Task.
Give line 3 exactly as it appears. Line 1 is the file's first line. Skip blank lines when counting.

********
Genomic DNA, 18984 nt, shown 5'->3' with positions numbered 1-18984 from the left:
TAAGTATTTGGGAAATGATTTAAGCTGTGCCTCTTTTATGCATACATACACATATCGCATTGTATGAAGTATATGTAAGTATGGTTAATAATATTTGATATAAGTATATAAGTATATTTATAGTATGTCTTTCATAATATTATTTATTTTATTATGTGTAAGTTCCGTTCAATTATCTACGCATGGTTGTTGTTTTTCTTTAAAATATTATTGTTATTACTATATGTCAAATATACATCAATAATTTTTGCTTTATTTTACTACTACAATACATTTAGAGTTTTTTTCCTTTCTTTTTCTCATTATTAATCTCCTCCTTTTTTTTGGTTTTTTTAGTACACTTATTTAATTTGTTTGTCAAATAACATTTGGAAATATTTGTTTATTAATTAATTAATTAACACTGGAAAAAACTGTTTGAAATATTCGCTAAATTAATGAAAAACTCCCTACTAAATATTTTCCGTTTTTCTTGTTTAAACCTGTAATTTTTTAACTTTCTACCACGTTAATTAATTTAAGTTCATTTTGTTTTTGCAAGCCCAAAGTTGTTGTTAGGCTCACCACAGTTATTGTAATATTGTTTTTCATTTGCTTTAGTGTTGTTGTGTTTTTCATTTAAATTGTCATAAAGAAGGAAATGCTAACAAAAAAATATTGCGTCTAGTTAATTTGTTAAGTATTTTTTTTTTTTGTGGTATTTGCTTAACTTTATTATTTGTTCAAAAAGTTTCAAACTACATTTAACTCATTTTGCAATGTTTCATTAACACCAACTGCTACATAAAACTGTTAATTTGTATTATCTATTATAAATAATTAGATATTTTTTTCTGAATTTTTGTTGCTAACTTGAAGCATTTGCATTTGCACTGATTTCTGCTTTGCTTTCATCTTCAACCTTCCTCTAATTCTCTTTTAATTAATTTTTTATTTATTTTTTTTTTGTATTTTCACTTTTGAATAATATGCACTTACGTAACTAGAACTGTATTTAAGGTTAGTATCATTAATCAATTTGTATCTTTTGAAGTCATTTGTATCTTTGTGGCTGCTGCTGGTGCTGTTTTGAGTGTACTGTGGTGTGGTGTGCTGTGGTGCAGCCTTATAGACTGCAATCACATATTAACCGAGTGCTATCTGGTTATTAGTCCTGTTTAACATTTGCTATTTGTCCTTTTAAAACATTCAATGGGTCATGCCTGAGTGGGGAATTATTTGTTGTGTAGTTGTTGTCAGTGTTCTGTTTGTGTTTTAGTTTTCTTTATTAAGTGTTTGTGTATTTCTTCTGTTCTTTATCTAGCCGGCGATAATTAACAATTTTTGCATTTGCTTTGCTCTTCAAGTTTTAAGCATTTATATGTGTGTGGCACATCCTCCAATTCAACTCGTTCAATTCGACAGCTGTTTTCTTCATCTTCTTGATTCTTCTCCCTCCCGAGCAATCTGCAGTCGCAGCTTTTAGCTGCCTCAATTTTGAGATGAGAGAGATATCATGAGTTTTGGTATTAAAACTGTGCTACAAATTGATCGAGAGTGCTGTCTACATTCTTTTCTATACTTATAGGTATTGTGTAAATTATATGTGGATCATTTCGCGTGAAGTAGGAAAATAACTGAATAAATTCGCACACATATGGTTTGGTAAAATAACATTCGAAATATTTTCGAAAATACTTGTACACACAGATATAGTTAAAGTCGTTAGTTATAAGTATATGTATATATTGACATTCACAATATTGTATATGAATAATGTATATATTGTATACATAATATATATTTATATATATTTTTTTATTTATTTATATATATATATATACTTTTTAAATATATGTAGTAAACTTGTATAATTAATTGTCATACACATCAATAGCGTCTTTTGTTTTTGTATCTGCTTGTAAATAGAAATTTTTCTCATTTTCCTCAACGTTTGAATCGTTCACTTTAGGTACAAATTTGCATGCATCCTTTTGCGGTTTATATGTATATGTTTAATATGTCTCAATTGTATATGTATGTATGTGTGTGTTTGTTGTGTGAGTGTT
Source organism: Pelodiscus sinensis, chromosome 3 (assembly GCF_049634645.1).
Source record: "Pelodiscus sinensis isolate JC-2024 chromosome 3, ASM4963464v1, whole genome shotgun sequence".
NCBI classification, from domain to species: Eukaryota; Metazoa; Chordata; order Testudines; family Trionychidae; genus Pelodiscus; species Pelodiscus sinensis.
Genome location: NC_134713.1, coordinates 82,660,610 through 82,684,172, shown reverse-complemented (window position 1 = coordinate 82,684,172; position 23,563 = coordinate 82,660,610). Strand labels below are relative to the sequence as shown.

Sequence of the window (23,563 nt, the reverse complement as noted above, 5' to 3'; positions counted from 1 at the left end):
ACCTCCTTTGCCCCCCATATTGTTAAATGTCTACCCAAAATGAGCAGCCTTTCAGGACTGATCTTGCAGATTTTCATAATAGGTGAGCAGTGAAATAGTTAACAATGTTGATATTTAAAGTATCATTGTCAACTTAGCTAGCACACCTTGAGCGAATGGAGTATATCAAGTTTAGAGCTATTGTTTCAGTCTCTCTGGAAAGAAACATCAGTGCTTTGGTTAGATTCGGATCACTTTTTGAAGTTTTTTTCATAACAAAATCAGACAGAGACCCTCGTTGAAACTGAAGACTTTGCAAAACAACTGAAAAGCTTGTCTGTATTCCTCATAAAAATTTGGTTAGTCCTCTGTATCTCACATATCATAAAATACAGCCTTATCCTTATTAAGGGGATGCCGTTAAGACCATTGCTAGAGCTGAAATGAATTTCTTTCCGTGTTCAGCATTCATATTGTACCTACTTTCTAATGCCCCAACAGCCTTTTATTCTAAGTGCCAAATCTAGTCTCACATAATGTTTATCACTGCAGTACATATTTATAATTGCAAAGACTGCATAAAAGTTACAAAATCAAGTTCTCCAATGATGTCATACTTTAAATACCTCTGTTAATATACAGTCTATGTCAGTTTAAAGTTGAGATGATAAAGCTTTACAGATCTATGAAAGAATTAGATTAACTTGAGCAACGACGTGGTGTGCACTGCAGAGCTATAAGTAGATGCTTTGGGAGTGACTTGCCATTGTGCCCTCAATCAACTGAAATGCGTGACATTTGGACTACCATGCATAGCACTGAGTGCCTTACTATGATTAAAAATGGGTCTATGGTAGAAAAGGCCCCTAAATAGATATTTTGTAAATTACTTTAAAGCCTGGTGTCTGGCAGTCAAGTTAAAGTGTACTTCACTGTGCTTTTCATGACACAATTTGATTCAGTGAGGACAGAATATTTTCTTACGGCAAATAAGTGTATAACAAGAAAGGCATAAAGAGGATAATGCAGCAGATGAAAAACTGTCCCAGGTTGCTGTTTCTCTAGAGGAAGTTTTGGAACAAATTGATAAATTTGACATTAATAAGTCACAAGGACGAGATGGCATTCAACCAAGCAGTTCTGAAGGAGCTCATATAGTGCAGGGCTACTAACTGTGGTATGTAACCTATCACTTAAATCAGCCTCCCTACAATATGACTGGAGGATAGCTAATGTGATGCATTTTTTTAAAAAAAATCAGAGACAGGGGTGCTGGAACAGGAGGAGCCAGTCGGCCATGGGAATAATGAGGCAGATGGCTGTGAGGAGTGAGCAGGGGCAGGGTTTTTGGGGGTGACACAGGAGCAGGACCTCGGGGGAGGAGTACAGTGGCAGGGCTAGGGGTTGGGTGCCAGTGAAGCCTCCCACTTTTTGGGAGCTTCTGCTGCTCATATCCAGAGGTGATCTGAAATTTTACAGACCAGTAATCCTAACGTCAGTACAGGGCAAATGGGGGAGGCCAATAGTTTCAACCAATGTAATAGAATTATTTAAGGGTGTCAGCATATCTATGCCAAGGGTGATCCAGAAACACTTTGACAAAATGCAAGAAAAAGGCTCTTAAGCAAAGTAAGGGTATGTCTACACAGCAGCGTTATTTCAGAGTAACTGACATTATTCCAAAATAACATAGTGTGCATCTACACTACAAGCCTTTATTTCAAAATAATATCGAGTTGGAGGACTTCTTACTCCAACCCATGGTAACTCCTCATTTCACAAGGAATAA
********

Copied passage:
Source organism: Pelodiscus sinensis, chromosome 3 (assembly GCF_049634645.1).